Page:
Trying to win support for struggling communities, Gov. Sarah Palin welcomed a dozen mayors to her office Tuesday in hopes of giving her budget request of $48 million in revenue sharing a boost in the Alaska Legislature.
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"We'll fight hard for municipal revenue sharing to stay in the budget," said Palin, a former Wasilla mayor.
Her budget proposal included municipal revenue sharing in the state's operating budget, but it was removed by legislators.
Anchorage Mayor Mark Begich praised Palin's commitment to use state money to help cities and boroughs in dire financial straits. It's an important question for both large and small communities, he said.
"We're glad to see a mayor in the governor's position," he said.
Anchorage uses its revenue sharing for property tax relief. Alaska's largest city would account for $22 million of the $48 million total.
"In our community the dollars go directly back to the property-tax payers of Anchorage," he said.
Some smaller towns need the money just to keep running. In the tiny community of Aleknagik, Councilwoman Kay Andrews said, the money would be used for more basic needs.
"It means we'll be able to provide the services that are essential to our city," she said. They include high maintenance and energy costs. Aleknagik has a population of 221 and is 16 miles northwest of Dillingham.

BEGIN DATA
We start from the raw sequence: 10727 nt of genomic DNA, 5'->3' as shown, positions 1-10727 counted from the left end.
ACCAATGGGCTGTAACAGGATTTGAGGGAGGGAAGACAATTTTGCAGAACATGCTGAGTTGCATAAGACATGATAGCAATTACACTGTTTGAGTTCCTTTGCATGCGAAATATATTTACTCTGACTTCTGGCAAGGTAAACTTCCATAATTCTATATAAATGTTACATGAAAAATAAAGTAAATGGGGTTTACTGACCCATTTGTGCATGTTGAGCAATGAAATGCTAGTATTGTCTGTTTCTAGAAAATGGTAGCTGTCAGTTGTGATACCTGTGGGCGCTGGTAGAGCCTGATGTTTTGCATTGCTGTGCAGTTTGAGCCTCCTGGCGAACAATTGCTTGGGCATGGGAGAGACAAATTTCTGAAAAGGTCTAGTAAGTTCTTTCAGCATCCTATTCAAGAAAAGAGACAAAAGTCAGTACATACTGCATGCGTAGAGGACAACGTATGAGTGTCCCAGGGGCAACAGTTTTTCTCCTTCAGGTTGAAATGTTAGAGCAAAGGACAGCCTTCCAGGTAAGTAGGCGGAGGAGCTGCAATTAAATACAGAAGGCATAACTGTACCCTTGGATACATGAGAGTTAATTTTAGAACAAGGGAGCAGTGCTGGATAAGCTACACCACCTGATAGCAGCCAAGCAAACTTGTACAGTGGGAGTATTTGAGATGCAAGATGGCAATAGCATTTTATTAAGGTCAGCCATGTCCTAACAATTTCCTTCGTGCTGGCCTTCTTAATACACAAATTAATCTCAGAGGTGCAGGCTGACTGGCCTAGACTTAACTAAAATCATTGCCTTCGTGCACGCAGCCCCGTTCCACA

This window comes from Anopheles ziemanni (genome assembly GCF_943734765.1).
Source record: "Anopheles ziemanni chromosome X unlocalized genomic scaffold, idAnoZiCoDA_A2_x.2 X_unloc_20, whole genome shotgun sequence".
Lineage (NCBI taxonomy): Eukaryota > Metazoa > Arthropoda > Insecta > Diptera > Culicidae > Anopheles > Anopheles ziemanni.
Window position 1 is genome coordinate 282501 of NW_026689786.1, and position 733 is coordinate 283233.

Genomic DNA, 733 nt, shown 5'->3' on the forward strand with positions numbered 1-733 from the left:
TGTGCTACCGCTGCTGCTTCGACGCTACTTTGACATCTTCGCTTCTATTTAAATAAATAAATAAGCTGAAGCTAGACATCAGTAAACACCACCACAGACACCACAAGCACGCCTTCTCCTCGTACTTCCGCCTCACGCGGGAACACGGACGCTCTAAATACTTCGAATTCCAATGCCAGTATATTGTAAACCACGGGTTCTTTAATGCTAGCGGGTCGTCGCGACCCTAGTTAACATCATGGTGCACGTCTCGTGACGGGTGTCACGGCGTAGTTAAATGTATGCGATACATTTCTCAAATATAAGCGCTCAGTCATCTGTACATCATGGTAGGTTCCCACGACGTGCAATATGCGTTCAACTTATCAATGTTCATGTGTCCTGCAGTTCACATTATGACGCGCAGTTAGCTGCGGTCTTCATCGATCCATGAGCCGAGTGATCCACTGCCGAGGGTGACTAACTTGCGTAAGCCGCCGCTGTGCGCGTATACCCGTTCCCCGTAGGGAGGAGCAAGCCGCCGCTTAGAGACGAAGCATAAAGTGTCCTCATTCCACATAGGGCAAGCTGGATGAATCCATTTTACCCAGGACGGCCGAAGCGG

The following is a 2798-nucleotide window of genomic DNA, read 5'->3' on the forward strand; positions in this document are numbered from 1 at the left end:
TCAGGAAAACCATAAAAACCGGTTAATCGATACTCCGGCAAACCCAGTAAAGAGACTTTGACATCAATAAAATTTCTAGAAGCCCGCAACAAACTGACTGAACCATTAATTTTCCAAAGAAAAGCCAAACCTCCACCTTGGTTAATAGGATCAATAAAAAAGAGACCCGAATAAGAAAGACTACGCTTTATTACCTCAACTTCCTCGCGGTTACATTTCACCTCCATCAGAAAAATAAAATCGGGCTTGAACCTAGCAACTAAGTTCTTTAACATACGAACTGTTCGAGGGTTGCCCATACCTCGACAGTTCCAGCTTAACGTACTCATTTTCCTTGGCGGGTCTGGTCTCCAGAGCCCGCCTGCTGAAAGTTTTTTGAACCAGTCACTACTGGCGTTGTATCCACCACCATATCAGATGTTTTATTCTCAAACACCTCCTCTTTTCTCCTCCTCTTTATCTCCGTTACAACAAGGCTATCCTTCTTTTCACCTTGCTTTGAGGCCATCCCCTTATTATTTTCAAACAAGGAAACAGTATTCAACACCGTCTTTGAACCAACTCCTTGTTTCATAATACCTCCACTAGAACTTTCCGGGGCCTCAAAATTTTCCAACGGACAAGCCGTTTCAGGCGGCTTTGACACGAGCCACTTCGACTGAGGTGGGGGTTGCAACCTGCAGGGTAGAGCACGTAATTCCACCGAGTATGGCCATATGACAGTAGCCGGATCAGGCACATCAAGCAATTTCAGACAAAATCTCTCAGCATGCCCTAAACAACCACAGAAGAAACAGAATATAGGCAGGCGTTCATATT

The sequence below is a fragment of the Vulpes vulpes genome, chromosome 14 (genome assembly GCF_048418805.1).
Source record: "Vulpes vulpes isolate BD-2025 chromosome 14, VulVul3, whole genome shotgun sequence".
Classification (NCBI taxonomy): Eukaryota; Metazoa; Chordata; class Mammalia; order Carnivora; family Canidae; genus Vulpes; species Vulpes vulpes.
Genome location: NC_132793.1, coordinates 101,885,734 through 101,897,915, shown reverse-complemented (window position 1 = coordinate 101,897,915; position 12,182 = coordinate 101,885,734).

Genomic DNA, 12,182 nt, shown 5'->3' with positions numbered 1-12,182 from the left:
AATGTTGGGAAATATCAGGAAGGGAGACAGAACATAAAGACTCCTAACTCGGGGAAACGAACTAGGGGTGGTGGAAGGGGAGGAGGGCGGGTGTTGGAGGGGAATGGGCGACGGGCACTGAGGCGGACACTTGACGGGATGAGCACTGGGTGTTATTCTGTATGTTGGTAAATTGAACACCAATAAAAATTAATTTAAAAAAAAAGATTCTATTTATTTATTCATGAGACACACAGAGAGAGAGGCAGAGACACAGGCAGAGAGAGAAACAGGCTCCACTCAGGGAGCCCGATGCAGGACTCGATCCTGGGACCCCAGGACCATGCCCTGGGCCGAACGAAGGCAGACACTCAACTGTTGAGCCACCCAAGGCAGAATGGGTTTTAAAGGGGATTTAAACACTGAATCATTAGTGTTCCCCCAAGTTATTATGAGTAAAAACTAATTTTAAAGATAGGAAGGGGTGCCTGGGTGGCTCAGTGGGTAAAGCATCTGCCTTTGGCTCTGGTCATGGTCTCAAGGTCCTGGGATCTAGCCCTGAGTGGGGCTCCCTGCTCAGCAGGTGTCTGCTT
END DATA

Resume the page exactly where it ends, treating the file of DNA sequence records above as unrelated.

Sen. Lyman Hoffman, D-Bethel, co-chairman of the Senate Finance Committee said it was the intent of the Legislature - or at least the Senate - to share state revenue with communities.
While Palin and the mayors had hoped to have revenue sharing in the operating budget every year, Hoffman said it may be a separate, one-time appropriation as part of the capital budget this year.
Lawmakers would "next year address a longer-term solution," he said.
Palin said this year, when the state has the money, is the time to cover the basics.
Ketchikan Gateway Borough Mayor Joe Williams, who also serves as mayor of the city of Saxman, said he was concerned the Legislature may deal with the looming retirement funds issue and fail to address revenue sharing for small cities.
His communities, he said, need the money for essential services.
"We'll be able to remove snow," he said. "You in Juneau know what that means."
Pat Forgey can be reached at email@example.com.
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